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NCDC Appeals To Govt For Increase Budgetary Allocations For Epidemics Prevention

Written by on May 26, 2021

Country Representative at Global Health Advocacy Incubator, Dr. Emmanuel Alhassan, warns that it takes less than 36 hours for an epidemic outbreak to spread from a remote village to any major city in the world.

He says it is therefore in everybody’s interest to prevent epidemics.

This is even as the Nigeria Centre for Disease Control calls on legislators to increase budgetary allocations substantially for the country to be better positioned to prevent epidemics.

The NCDC Director-General, Dr. Chikwe Ihekweazu, Alhassan and others spoke on Day Three of the Fourth Annual Legislative Summit on Health themed, ‘Universal Health Coverage and Health Security,’ on Tuesday in Abuja.

The News Agency of Nigeria reports that the summit, which held from May 23 to 25, had a central theme: ‘UHC and Health Security: Two sides of a coin for an efficient health system,’ convened by the National House of Assembly with support from partners.

Ihekweazu, who was represented by the Head of Special Projects and Partnerships Unit at NCDC, Dr. Priscilla Ibekwe, said the legislature must also ensure that states are able to provide all the required health security infrastructure at the subnational level.

Alhassan said that there must be transparency in terms of what had been budgeted and spent, and that implementing bodies must be answerable to ensure that the intent for the allocation was achieved.

He added that health security accountability framework was developed by Civil Society Organisations (CSOs) in collaboration with key stakeholders, which suggested different actions to be taken for different results at the legislative and executive levels of government.

Also speaking, Mrs Vivianne Ihekweazu, Nigeria Health Watch’s Managing Director, noted that CSOs had a critical role to ensure that there was stronger collaboration between the legislature and the implementing bodies.

Ihekweazu added that the media also played a critical role in communicating with the public to pass the right information.

She stressed that the legislature must be seen as champions for health security and must represent the interests of Nigerians.

“People do not want disruptions to their lives, however we remain at continued risk from the current and future pandemics,” she explained.

Dr. Yosola Akinbi of Human Capital Core Working Group, said Nigeria’s Human Capital Development Programme was designed in recognition that human capital development played a critical role in addressing poverty while ensuring participatory and sustainable economic growth.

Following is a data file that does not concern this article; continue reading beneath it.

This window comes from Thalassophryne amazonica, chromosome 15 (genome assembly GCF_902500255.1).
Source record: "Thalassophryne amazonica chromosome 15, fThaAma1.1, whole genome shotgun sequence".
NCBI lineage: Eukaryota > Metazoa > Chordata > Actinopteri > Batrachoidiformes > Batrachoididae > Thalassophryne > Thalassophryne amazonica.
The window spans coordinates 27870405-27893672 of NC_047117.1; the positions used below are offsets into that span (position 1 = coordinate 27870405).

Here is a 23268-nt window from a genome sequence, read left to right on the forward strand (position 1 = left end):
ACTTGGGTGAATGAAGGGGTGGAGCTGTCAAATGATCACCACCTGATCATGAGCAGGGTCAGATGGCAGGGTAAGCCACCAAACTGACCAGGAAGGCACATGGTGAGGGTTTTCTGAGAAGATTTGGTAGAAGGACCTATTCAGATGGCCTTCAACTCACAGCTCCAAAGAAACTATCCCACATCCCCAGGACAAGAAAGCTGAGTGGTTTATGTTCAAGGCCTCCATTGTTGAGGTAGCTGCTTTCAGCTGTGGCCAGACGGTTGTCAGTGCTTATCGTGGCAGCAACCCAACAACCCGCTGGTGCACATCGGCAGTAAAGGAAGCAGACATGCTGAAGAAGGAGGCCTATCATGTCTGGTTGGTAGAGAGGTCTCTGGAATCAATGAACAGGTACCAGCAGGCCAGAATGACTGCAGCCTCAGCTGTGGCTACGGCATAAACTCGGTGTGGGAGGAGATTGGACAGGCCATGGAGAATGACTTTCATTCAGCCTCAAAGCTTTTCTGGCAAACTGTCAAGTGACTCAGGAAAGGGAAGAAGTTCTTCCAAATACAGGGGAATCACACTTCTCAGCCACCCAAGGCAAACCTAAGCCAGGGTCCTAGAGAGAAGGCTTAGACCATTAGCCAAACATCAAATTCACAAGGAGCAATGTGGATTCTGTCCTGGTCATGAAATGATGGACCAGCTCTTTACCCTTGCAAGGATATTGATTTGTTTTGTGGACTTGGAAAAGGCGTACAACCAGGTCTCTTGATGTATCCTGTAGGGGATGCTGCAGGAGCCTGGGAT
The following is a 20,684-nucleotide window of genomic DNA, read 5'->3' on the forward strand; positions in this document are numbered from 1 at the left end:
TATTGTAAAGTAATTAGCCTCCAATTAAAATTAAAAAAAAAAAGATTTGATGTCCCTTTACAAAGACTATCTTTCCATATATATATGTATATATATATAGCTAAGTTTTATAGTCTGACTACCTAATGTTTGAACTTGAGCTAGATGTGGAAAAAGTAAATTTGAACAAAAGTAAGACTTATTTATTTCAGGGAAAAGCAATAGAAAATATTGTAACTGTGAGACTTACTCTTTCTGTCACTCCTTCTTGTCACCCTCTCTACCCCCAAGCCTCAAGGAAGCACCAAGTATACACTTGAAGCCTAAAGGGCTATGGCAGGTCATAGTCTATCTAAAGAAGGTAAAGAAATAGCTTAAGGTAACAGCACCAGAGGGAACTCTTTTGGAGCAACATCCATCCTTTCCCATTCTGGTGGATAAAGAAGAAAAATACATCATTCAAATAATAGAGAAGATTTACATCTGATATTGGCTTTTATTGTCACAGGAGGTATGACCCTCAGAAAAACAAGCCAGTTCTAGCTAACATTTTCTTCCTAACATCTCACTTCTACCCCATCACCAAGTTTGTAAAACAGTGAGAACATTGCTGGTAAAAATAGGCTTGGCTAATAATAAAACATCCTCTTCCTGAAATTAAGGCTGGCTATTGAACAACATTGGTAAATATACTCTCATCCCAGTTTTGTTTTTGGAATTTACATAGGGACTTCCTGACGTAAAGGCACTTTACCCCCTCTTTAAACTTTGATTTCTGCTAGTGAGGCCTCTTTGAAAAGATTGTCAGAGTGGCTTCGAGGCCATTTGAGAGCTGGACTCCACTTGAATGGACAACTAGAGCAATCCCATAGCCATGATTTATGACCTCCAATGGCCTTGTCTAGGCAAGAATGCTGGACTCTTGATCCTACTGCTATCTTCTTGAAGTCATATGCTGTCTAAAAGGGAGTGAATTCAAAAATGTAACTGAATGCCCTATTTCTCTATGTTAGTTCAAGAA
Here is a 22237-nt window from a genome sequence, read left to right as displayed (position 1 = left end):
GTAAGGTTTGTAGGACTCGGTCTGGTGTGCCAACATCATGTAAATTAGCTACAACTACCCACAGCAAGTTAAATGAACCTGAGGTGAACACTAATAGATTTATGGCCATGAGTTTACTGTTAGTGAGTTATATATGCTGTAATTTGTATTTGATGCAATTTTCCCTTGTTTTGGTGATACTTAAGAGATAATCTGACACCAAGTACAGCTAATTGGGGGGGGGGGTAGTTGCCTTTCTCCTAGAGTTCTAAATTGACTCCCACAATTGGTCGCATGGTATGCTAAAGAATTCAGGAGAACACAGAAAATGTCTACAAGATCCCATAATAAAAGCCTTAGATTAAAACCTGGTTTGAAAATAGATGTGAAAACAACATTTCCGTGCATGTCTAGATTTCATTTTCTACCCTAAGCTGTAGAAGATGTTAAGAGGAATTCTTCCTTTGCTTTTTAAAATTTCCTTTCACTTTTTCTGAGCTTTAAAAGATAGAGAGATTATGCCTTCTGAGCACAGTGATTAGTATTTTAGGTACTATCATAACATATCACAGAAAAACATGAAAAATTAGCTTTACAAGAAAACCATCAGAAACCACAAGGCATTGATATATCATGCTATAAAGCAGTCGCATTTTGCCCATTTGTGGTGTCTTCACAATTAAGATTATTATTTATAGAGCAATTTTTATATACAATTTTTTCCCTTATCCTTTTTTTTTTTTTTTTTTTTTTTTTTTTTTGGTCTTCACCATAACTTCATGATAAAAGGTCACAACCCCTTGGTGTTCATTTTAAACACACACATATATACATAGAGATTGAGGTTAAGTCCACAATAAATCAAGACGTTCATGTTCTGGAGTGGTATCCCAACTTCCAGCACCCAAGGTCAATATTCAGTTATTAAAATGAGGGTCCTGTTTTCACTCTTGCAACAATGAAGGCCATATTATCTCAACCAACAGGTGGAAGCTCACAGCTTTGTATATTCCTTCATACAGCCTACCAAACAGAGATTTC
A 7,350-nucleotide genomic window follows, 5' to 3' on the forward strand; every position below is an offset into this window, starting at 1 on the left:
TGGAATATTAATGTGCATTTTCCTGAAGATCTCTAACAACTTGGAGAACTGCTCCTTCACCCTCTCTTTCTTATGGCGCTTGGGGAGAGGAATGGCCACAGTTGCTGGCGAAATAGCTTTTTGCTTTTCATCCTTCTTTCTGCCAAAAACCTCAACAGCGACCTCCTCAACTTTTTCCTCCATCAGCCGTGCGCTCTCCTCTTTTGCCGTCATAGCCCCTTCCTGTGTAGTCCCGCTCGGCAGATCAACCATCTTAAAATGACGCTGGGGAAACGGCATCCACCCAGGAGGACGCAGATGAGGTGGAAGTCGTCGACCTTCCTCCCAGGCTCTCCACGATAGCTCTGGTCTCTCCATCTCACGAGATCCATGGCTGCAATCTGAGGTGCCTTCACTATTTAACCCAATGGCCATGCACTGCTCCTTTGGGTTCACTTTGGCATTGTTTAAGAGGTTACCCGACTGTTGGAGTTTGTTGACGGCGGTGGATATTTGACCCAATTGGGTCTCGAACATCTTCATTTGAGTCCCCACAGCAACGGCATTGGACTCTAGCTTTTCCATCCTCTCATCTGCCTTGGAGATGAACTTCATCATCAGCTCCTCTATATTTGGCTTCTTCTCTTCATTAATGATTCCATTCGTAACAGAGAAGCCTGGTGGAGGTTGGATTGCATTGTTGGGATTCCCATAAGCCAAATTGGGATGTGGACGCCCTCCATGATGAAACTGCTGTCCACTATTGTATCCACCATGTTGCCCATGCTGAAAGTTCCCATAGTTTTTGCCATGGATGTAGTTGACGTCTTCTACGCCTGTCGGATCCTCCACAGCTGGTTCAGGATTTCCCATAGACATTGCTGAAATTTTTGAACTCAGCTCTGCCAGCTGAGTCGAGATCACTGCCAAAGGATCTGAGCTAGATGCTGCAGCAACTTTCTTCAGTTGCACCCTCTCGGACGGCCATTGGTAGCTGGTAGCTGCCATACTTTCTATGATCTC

Akinbi noted that the legislature at both the national and state levels should help galvanise strong political will, commitment, and leadership sponsorship from executive powers for human capital development.

Meanwhile, Dr Felix Ogedengbe, Chairman, National Emergency Medical Treatment Committee, said Emergency Medical Services (EMS) was a critical level of health care that must be prioritised alongside other levels of care.

“UHC can’t be achieved without an effective EMS,

“When the other levels of health care are weak, the burden falls on EMS,” Ogedegbe said.

He added that there was need for national governance structure and national coordination in the country.

NAN also reports that the overall objective of setting up the Legislative Network was to effectively leverage statutory functions of the legislature in Nigeria for improved health financing, toward effective and efficient utilisation of the resources for UHC.

The summit is one of the tools used by legislators to collectively strategise on how to achieve these objectives.

The first summit was convened in July 2017, and has held every year except 2020 because of COVID-19.

A major output of the meetings is a strategic framework called the Legislative Health Agenda, an actionable work-plan developed by each state to address existing challenges in the health sector by applying their statutory functions of legislation, (appropriation), oversight, (accountability), and representation.

Source: PunchNG

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